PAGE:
On the equity outlook, value stocks, generally defined as mature companies selling at relatively low prices (think: quality on sale), have demonstrated signs of outperforming the broader market. Although they have trailed to date this year, this may be a temporary setback that could resume its historical pattern of beating growth over very long periods. Emerging markets (countries with economies that are transitioning into developed economies as they undergo fast economic growth) are also displaying promising signs of outperformance following the peak of the US dollar in 2022, which triggered a change in market dynamics. While it remains to be seen if embraced by cautious foreign retail investors, Asia is poised to drive global economic growth, bolstered by China ending their strict zero-Covid policy in order to stimulate economic activity.  Together with India, they are forecasted to generate about half of global growth this year.

On the fixed income side, the healing process from 2022 has begun, however we anticipate lagged effects of the current tighter monetary policy, which are typically long and variable. Inflation, interest rates, banking sector strains and geopolitical risks may lead to market volatility, the fixed income markets included, and we do see this volatility as lingering. I stand by my statement that we are already in a recession, although there is debate that it may occur later this year. For this reason, we will continue to look at high-quality fixed income sectors that have demonstrated resiliency should there be continued economic challenges or credit-rating downgrades.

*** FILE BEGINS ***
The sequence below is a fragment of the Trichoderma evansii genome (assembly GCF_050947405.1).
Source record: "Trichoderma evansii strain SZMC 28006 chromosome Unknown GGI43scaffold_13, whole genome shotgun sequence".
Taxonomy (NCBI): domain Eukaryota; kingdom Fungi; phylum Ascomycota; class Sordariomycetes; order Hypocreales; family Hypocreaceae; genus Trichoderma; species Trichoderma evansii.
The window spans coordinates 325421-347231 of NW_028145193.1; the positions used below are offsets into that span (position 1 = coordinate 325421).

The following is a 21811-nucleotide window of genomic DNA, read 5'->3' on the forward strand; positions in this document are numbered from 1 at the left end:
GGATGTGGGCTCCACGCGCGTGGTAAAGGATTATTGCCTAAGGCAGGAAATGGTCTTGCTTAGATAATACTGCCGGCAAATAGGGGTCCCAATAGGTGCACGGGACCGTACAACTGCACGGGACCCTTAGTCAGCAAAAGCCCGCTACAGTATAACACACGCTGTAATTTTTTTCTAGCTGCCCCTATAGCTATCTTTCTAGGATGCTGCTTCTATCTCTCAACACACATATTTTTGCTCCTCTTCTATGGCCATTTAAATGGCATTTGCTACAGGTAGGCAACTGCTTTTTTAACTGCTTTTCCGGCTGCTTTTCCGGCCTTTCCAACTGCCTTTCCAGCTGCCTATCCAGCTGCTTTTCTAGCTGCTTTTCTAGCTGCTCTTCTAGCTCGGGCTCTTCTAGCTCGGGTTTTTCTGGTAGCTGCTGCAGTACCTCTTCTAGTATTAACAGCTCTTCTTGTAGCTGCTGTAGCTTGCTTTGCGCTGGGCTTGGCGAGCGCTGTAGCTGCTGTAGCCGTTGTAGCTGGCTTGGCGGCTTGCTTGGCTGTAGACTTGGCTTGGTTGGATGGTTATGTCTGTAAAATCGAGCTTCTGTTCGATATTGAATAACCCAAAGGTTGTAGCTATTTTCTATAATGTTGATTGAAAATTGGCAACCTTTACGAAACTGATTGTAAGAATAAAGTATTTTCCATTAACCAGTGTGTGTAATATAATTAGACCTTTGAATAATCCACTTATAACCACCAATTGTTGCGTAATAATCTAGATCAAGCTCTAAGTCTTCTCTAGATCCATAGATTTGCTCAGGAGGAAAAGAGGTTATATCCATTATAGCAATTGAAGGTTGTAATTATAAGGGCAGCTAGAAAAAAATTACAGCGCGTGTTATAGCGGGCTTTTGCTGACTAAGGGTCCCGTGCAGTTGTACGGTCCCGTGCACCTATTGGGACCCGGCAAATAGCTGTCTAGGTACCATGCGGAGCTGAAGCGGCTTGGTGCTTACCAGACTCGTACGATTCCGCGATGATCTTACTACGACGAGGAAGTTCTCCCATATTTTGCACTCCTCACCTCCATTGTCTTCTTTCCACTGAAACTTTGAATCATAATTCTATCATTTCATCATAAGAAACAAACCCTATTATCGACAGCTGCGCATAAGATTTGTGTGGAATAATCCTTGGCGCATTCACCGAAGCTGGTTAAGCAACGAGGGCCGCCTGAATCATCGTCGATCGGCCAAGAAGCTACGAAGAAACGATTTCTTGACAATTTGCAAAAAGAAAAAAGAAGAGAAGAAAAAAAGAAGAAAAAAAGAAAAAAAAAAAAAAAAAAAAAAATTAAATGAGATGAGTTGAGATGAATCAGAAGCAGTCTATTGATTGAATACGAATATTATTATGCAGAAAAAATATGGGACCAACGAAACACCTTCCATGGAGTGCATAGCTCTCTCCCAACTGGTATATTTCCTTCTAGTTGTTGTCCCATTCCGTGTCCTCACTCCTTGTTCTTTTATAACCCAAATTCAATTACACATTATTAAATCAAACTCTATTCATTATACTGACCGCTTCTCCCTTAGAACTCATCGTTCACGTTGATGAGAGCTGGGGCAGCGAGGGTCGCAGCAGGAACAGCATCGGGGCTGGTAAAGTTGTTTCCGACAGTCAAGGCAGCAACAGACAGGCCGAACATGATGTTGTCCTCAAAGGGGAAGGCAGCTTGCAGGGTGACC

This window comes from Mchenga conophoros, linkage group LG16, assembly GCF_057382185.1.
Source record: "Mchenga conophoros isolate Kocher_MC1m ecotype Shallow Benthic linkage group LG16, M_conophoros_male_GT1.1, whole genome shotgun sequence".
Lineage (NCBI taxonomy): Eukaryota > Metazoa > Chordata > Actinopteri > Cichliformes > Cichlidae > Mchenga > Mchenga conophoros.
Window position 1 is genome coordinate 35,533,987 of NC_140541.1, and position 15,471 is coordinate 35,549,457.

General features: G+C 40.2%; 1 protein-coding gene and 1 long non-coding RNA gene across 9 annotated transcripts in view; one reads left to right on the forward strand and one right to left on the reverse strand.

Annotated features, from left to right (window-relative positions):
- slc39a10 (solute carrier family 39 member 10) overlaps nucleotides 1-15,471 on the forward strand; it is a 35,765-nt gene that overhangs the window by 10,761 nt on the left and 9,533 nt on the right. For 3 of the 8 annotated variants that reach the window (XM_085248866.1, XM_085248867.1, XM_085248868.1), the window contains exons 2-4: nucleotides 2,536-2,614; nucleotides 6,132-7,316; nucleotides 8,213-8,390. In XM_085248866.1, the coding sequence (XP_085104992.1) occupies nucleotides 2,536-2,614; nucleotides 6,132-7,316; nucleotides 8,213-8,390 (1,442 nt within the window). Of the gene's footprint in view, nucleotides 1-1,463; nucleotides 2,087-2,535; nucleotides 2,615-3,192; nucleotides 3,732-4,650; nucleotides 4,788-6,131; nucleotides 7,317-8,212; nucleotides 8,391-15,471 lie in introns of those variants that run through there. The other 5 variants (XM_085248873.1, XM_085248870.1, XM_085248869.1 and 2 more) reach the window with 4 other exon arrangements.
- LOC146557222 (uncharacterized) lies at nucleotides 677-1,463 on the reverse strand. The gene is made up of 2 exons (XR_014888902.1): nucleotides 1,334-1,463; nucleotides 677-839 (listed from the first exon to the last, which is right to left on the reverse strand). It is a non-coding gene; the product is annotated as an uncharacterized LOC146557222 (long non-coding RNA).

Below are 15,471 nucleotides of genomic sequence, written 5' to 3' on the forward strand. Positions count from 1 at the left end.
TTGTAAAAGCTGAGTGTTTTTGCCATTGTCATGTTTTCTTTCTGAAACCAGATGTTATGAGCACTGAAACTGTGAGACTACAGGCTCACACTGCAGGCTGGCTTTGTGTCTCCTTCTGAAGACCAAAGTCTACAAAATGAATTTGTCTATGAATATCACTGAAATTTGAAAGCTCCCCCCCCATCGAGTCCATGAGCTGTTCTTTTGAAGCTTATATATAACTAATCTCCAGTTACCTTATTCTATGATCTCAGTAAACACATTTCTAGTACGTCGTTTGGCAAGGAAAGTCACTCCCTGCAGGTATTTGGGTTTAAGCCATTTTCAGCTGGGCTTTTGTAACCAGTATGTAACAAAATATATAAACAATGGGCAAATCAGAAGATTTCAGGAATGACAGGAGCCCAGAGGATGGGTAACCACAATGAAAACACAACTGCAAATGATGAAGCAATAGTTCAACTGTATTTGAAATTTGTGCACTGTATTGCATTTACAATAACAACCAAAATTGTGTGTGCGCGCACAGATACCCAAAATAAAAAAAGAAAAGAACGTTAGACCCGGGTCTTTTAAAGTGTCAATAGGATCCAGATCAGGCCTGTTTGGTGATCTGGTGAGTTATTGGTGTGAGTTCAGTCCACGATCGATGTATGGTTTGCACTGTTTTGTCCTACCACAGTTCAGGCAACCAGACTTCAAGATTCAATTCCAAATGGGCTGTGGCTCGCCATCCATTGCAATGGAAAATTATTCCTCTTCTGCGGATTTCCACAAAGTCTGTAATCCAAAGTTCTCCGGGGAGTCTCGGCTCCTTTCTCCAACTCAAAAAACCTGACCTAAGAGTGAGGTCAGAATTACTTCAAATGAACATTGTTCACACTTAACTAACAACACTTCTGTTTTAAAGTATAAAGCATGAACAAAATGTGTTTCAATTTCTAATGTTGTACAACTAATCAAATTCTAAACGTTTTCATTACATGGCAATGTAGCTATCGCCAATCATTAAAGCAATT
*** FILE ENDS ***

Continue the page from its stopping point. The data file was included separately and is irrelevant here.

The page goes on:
We are well aware of the excitement generated by tech this year as the fast and furious advancements in artificial intelligence (AI) are astonishing. For both equities and fixed income, we will remain flexible and opportunistic to capitalize as appropriate, the tech sector included, while doing so in a risk-aware manner. We are mindful not to get caught up in overexuberant speculation about future share price growth with little regard to business fundamentals. Our primary goal remains committed to investing in a sound and intelligent manner, consistent with our client’s needs and best interests.